A Sunderland family are sharing their story to highlight the need for more foster carers in the city this Foster Care Fortnight (8th to 21st May).
Foster Care Fortnight is a national campaign that aims to raise awareness of the need for more foster carers to come forward across the UK.
Currently more than 400 children are in foster care in Sunderland with Together for Children, looked after by around 270 foster carers, but more families are needed to provide temporary homes for young people in the North East.
Billy Hardy, 17, has been in foster care with the same Sunderland family for 11 years. Billy moved to Ryhope to live with foster carers Maurice and Dorothy Davis in 2006.
Billy said: “It was difficult at first. I thought I wouldn’t like coming here, but Maurice and Dorothy always looked after me like I was their own child and I started to get used to my new family and settle in.”
With the help and support of his foster carers Billy, who attends Southmoor Academy sixth form and hopes to go on to study maths at university, has managed to open up to friends about his home life, gaining confidence along the way.
This new-found confidence has led to Billy offering his time to volunteer, giving up his lunch breaks to help with Southmoor Academy’s Anti-Bullying campaign and acting as an advocate on behalf of other young people. In March this year Billy was presented with a Sunderland Young Achiever Award for his ongoing efforts in volunteering.
Billy added: “I’ve heard people say that young people who need foster care must be bad, but that’s not the case and everyone should be given a chance. We all need care for different reasons and good foster care can change someone’s life.
“Three or four years ago I couldn’t talk about my situation at home, even to my friends, but thanks to the support I’ve had I’m now confident enough to talk about it.”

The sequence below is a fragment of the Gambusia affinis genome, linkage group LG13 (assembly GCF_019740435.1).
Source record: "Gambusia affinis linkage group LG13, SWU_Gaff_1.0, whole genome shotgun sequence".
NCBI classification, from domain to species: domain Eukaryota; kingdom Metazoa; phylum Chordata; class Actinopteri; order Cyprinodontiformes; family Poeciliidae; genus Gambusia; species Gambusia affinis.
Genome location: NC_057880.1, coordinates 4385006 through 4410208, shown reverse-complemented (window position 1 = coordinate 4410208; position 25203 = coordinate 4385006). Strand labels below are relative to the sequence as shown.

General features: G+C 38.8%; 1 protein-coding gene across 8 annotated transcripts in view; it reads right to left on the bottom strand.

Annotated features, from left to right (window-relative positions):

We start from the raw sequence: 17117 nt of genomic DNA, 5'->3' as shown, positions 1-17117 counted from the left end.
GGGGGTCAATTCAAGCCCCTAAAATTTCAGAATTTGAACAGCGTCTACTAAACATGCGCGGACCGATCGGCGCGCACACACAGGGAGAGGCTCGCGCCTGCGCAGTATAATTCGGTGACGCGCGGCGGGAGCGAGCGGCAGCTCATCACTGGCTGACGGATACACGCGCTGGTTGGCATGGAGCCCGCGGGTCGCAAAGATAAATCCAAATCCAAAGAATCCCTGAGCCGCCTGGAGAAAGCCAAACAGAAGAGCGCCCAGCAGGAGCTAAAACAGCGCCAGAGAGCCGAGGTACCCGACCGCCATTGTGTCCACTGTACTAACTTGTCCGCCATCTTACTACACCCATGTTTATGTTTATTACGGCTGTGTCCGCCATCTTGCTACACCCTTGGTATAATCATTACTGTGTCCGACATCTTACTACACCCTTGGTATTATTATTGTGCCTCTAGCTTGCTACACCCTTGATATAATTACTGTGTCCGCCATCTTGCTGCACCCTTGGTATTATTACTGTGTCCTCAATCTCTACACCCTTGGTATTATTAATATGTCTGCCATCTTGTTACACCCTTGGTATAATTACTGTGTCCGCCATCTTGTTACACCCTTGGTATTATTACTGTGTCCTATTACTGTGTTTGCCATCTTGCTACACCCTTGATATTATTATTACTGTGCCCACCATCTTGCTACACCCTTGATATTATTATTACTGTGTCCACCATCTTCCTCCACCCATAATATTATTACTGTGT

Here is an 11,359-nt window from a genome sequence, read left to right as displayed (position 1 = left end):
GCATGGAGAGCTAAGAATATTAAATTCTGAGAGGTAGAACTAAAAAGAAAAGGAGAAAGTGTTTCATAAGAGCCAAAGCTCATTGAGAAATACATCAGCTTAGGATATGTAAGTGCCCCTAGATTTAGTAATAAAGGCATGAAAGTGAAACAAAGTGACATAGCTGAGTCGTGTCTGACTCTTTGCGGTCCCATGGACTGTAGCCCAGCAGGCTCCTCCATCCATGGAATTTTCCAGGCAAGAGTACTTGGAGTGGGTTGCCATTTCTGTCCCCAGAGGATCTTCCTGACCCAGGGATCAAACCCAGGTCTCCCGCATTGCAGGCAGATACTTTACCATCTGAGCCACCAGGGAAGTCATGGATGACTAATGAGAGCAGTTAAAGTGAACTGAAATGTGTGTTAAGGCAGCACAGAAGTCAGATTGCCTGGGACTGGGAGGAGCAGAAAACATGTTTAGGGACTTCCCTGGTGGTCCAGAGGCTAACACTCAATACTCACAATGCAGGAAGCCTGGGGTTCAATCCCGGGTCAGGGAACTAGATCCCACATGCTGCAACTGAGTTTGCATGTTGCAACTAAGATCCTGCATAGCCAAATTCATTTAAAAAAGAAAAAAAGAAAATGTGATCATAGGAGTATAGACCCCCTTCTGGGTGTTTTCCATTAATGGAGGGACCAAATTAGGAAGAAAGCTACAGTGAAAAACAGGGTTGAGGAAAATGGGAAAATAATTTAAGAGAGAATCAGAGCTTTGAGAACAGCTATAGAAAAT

Billy’s foster dad Maurice, 70, and his wife Dorothy, 68, who have two adult children of their own, have been fostering for 32 years and decided to foster after seeing an advertisement in the paper. Since then they have looked after more than 60 children, with Billy being in their care the longest.
Maurice said: “I would encourage anyone thinking it might be for them to give fostering a try. It’s important that fostering fits in with your family life, especially if you have children of your own, but families can start by offering respite or weekend care to test the water and see how they get on.
“Welcoming young people into your family is hugely rewarding, especially the feeling that you’ve had a positive impact on their life. That’s what has kept us fostering for so long.”
Together for Children, which works on behalf of Sunderland City Council to deliver children’s services in the city, is currently looking to recruit a number of new foster carers, particularly for older children and sibling groups. Foster carers are offered financial support to cover the cost of caring for the child.
Dawn Bell, foster care assistant team manager at Together for Children, said: “Foster care doesn’t just transform the lives of children and young people - it also enhances the lives of foster carers and their families and we think this is an important message to share during Foster Care Fortnight.
“I’ve worked in the fostering team in Sunderland for 14 years and seeing the positive changes in children from when they first arrive is hugely rewarding, but what is also rewarding is seeing just how much happiness these young people can bring to the families that they join.
“I’d encourage anyone thinking about foster care to come along to one of Together for Children’s fostering events, where they can meet foster carers, talk one to one and find out more.”
For more information call Together for Children’s fostering team on 0191 520 5553 or visit our foster care page